Social Security plays a vital role in financial planning for the tens of millions of working Americans and their families. As you contemplate how you'll make ends meet in retirement, you'll increasingly find that Social Security benefits offer a lot of advantages that other financial resources don't.

Most recently, the cost-of-living adjustments that Social Security provides have become of paramount importance for those fighting the impacts of high inflation rates. Recipients are expecting a healthy boost in their monthly checks come 2023.

If you're not yet receiving Social Security benefits, you might wonder how much you should expect the program to pay you and your family, both in retirement and under other circumstances. To help with that, the Social Security Administration offers a statement that includes vital information about your future benefits. Here's more about what the Social Security statement is and how you can get it.

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The basics of your Social Security statement

You might be surprised to see all the information that your Social Security statement includes:

  • Estimated benefits in retirement, depending on whether you work until your full retirement age, start taking benefits early at age 62, or wait until later to take benefits at age 70. The differences will show you just how big the financial implications are in deciding when to claim your Social Security.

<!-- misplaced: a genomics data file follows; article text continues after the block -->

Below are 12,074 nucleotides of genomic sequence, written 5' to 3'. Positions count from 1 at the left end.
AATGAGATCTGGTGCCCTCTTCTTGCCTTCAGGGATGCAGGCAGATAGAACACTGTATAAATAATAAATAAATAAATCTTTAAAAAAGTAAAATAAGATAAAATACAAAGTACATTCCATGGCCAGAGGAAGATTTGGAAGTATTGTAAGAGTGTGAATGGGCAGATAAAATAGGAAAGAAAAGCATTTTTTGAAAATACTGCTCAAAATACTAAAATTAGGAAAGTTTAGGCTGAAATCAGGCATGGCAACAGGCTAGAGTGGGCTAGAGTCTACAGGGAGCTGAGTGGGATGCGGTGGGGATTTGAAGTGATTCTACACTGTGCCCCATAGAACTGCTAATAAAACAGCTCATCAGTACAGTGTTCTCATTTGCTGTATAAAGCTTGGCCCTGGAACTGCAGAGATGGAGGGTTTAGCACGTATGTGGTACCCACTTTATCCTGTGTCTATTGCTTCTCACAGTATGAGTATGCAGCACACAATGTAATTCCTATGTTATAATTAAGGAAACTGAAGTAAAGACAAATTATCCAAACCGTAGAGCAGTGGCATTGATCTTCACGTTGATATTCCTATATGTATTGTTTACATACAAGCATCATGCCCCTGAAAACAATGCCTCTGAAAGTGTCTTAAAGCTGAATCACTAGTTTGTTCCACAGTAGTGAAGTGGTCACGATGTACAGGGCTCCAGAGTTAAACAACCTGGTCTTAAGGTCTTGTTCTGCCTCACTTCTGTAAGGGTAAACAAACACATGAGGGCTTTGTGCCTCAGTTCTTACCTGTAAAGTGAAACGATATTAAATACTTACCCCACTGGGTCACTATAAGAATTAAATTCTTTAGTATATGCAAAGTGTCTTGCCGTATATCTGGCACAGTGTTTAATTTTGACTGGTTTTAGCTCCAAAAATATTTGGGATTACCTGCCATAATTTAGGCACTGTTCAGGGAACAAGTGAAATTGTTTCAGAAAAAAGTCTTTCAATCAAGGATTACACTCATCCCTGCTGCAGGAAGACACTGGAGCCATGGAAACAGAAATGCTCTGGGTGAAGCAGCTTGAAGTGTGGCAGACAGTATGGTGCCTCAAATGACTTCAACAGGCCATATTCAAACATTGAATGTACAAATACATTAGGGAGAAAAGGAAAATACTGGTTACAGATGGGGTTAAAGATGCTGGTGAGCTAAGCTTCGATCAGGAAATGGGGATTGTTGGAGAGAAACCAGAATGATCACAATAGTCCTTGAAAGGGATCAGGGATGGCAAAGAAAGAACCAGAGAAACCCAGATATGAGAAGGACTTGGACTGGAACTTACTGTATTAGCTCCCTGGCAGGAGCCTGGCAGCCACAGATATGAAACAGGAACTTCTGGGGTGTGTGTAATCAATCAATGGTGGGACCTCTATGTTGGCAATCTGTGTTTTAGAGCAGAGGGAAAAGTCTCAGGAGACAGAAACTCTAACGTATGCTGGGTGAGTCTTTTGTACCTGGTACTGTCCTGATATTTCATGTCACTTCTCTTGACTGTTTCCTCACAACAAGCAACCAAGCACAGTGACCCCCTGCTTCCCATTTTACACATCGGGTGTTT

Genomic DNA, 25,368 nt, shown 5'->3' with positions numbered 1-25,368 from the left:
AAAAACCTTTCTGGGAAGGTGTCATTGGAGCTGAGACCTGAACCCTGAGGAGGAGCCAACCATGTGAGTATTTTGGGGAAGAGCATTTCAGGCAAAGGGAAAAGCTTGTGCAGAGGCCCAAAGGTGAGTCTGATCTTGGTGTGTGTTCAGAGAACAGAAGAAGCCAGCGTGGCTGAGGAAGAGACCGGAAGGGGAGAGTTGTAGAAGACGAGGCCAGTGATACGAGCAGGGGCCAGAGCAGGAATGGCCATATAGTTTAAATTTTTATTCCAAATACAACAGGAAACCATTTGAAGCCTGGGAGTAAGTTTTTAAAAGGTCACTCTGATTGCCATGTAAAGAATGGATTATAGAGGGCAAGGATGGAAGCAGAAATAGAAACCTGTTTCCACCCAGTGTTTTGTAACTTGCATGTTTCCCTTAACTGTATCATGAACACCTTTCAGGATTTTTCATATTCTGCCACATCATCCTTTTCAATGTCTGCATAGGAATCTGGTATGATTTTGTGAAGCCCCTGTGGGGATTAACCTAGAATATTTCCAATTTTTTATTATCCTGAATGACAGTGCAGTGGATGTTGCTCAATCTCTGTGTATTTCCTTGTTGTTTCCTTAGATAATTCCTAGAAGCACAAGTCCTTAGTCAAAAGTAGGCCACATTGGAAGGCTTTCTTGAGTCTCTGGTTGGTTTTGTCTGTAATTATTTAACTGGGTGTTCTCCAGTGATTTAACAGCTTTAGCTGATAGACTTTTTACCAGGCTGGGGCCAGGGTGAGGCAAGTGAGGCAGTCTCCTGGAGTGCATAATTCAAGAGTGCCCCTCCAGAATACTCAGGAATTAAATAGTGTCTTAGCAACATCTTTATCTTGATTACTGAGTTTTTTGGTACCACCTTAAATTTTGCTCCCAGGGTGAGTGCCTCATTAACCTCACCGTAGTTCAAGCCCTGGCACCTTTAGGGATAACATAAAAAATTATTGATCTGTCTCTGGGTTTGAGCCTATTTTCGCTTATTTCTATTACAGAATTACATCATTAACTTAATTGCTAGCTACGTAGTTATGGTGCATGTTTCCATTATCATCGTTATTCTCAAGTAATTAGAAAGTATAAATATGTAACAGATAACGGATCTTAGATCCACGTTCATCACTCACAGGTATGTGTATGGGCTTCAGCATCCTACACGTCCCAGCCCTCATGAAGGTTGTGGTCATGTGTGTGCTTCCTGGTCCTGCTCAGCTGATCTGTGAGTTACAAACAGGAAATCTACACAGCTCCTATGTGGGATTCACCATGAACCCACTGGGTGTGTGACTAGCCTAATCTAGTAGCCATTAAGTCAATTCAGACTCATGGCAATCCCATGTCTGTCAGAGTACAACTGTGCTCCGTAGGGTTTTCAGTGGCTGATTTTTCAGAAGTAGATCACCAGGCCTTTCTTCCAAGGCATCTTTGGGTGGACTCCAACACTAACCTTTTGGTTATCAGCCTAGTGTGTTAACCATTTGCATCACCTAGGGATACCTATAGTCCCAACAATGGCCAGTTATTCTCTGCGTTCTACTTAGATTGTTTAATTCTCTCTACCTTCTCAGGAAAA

• Estimated benefits if you become disabled and qualify for Social Security's disability benefit program.
  • Benefits that your family members may be entitled to receive, including those for spouses and qualifying children.
  • Your status in qualifying for Medicare benefits when you reach age 65.

In addition, you'll get basic information about how the Social Security Administration made its estimates. Essentially, the government agency takes your earnings history and runs it through several calculations and formulas to come up with its estimated benefit amounts. The statement also includes some assumptions about what your future earnings will look like in making its final conclusions.

How to use your Social Security statement

Because of these assumptions, you can't count on the Social Security statement getting things exactly right about your future benefits. If your earnings during the remainder of your career differ significantly from the statement's assumptions, the results won't be accurate. Moreover, early retirement -- whether voluntary or forced -- could change the amount of work history you have, leading to different benefits than what the statement will produce.

However, one thing that's of vital importance is to cross-check the information your statement shows about your earnings record. Most of the time, the government collects the correct numbers. If an employer doesn't make accurate reports, though, you could potentially get less in Social Security benefits than you deserve.

What to do to see your Social Security statement

Your first stop to get your Social Security statement should be the my Social Security website. There, you'll be able to create an account, sign in, and see your most up-to-date statement. For those 60 and older who don't have an account through my Social Security, you can expect to receive a mailed Social Security statement three months before your birthday.

There's no deadline to check your Social Security statement, but the sooner you take a look, the longer you'll have to take its information into account within your broader retirement planning. Given how important Social Security is to most Americans, it's smart to put getting a Social Security statement on your list of things to get done before 2022 ends.